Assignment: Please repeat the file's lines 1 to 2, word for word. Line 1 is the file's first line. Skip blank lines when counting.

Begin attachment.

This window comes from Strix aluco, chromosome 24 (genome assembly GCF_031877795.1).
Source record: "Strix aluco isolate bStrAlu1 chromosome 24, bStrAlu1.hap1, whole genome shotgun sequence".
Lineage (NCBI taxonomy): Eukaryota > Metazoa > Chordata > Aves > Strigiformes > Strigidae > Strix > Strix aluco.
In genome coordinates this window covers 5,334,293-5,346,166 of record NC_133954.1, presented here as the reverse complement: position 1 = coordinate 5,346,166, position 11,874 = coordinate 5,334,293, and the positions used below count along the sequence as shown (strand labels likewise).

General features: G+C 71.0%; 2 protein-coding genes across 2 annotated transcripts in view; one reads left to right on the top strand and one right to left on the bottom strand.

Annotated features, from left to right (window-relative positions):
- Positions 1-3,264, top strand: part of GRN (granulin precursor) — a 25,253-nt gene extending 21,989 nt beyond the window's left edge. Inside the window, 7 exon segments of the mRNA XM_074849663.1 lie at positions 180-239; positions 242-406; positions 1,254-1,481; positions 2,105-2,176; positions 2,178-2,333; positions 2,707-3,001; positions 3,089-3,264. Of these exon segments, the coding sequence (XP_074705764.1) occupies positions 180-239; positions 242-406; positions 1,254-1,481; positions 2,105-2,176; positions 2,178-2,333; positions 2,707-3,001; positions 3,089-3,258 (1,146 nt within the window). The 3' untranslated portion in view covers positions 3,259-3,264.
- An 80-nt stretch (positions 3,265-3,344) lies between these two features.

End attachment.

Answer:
This window comes from Strix aluco, chromosome 24 (genome assembly GCF_031877795.1).
Source record: "Strix aluco isolate bStrAlu1 chromosome 24, bStrAlu1.hap1, whole genome shotgun sequence".